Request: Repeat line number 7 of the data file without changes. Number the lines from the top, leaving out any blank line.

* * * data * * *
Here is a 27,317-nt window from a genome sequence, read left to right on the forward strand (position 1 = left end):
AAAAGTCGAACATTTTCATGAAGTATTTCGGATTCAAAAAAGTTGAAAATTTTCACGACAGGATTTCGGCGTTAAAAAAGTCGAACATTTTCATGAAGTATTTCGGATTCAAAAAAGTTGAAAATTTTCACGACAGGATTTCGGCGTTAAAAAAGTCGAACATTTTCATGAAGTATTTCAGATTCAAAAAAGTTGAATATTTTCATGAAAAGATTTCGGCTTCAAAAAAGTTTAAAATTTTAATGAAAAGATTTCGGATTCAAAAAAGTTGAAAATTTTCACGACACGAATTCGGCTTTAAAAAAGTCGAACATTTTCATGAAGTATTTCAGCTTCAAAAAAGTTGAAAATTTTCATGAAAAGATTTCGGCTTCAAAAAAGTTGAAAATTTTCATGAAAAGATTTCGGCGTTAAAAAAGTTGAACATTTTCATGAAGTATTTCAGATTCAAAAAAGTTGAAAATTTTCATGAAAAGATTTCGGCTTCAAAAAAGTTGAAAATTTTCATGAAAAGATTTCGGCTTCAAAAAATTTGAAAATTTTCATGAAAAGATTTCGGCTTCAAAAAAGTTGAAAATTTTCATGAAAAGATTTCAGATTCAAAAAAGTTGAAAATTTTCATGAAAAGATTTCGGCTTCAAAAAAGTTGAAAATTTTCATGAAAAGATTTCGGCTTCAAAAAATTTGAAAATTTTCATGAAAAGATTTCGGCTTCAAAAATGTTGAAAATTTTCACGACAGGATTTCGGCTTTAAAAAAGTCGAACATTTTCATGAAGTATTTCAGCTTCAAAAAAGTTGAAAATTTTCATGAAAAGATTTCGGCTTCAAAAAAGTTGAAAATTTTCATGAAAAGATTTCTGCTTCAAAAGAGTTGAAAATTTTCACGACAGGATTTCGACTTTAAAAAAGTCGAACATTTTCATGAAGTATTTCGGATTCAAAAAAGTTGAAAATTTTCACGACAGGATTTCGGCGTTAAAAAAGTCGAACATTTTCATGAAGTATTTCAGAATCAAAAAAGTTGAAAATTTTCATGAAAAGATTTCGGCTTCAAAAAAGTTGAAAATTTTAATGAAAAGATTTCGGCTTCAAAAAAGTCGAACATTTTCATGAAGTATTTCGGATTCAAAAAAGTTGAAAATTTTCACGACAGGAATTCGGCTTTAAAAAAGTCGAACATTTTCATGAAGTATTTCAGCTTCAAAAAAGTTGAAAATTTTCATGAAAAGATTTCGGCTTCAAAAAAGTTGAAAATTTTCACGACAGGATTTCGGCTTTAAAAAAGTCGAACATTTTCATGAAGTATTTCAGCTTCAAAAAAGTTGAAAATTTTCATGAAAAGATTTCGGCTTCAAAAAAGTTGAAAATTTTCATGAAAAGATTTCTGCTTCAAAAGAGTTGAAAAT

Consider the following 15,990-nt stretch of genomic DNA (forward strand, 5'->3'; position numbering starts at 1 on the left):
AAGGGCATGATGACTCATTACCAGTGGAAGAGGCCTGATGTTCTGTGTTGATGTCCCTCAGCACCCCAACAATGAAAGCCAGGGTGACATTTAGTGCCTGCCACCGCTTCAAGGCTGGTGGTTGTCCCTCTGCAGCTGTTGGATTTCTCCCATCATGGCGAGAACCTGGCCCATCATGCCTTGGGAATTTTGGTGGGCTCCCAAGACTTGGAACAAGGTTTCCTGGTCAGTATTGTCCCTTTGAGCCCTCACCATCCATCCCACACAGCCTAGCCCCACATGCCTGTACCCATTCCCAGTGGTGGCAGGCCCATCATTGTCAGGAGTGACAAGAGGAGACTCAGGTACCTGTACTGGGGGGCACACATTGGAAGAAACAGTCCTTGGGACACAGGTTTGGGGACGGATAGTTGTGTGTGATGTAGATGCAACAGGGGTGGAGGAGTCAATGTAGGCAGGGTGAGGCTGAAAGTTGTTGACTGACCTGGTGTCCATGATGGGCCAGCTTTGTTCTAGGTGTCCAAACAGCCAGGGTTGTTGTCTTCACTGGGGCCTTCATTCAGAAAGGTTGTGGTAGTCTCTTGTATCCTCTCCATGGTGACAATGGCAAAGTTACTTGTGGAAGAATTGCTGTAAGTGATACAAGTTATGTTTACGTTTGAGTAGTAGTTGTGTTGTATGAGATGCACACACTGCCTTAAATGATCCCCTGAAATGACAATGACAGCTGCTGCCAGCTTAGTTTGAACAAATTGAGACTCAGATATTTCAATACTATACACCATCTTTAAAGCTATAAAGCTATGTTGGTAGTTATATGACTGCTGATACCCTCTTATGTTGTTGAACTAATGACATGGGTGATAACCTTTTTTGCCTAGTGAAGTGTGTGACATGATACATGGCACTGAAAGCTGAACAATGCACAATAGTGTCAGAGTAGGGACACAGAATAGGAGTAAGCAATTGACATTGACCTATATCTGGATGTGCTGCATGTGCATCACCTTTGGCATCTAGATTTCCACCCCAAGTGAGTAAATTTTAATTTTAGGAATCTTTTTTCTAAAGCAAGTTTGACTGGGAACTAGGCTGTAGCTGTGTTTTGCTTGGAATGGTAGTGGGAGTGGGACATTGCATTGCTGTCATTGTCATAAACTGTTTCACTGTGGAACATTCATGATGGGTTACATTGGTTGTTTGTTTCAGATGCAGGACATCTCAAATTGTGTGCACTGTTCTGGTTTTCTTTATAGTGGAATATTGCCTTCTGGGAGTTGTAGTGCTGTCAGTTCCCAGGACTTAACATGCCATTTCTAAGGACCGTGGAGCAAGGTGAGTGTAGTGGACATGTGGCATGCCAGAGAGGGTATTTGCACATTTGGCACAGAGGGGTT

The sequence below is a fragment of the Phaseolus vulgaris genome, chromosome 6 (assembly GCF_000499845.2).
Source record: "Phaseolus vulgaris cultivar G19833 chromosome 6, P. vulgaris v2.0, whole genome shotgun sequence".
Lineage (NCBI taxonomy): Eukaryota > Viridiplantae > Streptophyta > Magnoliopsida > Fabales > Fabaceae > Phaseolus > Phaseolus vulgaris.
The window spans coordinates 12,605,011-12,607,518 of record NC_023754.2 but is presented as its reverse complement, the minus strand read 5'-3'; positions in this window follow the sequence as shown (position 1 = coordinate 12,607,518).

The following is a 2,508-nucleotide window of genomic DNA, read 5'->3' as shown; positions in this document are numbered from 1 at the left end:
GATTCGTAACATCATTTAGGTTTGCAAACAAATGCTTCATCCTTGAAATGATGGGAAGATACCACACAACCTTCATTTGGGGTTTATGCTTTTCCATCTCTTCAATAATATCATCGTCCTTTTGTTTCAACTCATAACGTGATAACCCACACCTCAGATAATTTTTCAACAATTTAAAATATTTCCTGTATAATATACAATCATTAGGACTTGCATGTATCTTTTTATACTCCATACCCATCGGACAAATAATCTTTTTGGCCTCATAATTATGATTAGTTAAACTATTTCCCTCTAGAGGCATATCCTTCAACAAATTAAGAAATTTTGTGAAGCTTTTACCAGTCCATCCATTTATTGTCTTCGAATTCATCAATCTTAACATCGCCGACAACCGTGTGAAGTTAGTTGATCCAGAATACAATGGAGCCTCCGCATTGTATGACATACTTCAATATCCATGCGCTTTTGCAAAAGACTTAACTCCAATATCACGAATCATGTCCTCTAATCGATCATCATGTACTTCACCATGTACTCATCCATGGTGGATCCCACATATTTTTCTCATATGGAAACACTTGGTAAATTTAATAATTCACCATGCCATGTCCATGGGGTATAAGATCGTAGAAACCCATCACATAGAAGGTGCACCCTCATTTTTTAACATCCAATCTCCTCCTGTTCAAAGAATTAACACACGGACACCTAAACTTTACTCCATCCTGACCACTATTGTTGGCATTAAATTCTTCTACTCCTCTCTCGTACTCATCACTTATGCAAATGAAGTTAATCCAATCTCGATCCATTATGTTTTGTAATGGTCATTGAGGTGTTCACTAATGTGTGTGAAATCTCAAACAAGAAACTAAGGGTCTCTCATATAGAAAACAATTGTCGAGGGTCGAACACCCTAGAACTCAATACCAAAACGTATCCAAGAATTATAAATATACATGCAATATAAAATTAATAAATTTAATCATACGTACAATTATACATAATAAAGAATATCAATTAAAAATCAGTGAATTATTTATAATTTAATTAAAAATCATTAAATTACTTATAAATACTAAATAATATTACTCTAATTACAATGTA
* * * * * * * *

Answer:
Lineage (NCBI taxonomy): Eukaryota > Viridiplantae > Streptophyta > Magnoliopsida > Fabales > Fabaceae > Phaseolus > Phaseolus vulgaris.